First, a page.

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“Proudly our pibroch has thrilled in Glen Fruin,

And Banmachar's groans to our slogan replied ;
Glen Luss and Ross Dhu, they are smoking in ruins,

And the best of Loch Lomond lies dead on her side."

To be sure the fires of iron founderies are much less picturesque than the old beacons, and the clink of hammers than the clash of claymores; but the most devout worshipper of the middle ages would hardly wish to change them.

Dimly, by the flickering light of these furnaces, we see the approach to the old city of Glasgow. There, we are arrived ! Friends are waiting in the station house. Earnest, eager, friendly faces, ever so many. Warm greetings, kindly words. A crowd parting in the middle, through which we were conducted into a carriage, and loud cheers of welcome, sent a throb, as the voice of living Scotland.

I looked out of the carriage, as we drove on, and saw, by the light of a lantern, Argyle Street. It was past twelve o'clock when I found myself in a warm, cozy parlor, with friends, whom I have ever since been glad to remember. In a little time we were all safely housed in our hospitable apartments, and sleep fell on me for the first time in Scotland.



The next morning I awoke worn and weary, and scarce could the charms of the social Scotch breakfast restore me. I say Scotch, for we had many viands peculiarly national. The smoking porridge, or parritch, of oatmeal, which is the great staple dish throughout Scotland. Then there was the bannock, a thin, wafer-like cake of the same material. My friend laughingly said when he passed it, “You are in the land o' cakes, remember.” There was also some herring, as nice à Scottish fish as ever wore scales, besides dainties innumerable which were not national.

Our friend and host was Mr. Baillie Paton. I believe that it is to his suggestion in a public meeting, that we owe the invitation which brought us to Scotland.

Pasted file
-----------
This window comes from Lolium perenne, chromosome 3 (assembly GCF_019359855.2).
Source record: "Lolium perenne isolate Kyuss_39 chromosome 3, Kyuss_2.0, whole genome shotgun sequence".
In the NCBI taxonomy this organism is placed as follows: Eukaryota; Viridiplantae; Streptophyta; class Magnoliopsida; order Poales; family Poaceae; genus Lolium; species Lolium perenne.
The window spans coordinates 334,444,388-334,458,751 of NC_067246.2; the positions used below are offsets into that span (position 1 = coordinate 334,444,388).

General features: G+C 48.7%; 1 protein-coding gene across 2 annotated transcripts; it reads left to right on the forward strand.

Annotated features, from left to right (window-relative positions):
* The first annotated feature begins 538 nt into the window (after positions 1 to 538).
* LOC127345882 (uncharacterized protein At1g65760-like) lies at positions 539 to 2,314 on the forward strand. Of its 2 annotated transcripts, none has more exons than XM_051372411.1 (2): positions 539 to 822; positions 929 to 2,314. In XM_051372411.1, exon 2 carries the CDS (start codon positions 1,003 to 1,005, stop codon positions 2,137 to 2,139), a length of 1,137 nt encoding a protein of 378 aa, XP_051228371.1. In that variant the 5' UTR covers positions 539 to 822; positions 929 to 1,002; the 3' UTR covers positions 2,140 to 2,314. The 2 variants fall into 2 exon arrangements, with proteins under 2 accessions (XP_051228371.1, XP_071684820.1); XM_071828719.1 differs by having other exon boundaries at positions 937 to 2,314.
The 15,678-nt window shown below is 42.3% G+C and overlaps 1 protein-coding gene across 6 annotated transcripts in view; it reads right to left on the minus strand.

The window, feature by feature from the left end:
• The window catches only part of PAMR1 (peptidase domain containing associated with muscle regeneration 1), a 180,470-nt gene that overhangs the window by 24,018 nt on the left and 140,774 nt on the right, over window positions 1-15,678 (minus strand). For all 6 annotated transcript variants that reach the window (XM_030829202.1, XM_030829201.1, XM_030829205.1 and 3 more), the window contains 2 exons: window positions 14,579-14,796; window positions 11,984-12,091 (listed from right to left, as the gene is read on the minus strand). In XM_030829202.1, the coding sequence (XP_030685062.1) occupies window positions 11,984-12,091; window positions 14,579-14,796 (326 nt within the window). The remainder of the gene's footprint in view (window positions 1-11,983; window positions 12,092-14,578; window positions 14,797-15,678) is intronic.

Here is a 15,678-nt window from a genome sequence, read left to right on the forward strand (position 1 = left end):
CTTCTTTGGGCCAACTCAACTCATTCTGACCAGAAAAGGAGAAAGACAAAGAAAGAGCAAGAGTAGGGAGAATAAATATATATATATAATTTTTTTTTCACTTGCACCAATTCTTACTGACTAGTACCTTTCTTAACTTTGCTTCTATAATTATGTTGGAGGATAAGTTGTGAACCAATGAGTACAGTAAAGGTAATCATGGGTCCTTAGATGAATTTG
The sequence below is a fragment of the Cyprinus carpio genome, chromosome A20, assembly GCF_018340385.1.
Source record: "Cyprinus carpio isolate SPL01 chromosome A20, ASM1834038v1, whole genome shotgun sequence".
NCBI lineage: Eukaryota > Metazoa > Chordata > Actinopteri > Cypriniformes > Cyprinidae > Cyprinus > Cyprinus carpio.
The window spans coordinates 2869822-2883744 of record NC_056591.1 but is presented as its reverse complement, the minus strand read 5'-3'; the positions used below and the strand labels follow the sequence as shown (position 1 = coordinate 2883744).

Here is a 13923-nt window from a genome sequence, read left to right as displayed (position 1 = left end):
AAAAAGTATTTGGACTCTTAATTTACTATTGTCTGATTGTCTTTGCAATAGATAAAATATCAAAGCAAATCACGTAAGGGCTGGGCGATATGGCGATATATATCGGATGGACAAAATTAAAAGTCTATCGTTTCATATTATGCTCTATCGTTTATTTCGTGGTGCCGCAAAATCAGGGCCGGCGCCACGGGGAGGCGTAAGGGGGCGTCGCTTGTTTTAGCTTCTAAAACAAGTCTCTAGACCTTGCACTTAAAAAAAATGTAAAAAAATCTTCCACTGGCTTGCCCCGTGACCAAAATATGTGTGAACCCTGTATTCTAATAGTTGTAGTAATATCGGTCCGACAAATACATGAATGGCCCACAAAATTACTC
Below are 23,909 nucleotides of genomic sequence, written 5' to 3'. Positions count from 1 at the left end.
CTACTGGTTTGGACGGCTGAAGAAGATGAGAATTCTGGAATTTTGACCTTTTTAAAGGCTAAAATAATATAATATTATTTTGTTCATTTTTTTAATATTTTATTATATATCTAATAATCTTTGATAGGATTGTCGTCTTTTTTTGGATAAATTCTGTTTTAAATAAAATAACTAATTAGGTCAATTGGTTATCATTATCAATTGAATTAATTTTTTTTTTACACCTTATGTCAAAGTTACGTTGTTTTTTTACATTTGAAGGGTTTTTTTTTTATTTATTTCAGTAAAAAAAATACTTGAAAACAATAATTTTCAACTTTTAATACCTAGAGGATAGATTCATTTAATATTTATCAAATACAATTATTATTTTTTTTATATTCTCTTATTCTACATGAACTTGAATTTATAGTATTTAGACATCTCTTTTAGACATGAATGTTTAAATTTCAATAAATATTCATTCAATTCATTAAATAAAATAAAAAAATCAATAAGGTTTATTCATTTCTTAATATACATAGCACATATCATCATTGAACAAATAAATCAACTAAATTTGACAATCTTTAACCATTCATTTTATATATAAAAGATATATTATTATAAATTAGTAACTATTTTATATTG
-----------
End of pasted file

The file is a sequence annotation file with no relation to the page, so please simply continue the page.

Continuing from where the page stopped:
By the by, I should say that “ baillie" seems to correspond to what we call a member of the city council. Mr. Paton told us, that they had expected us earlier, and that the day before quite a party of friends met at his house to see us, among whom was good old Dr. Wardlaw.

After breakfast the calling began. First, a friend of the family, with three beautiful children, the youngest of whom was the bearer of a handsomely bound album, containing a pressed collection of the sea mosses of the Scottish coast, very vivid and beautiful.

If the bloom of English children appeared to me wonderful,


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I seemed to find the same thing intensified, if possible, in Scotland. The children are brilliant as pomegranate blossoms, and their vivid beauty called forth unceasing admiration. Nor is it merely the children of the rich, or of the higher classes, that are thus gifted. I have seen many a group

of ragged urchins in the streets and closes with all the high coloring of Rubens, and all his fulness of outline. Why is it that we admire ragged children on canvas so much more than the same in nature ?

All this day is a confused dream to me of a dizzy and overwhelming kind. So many letters that it took — from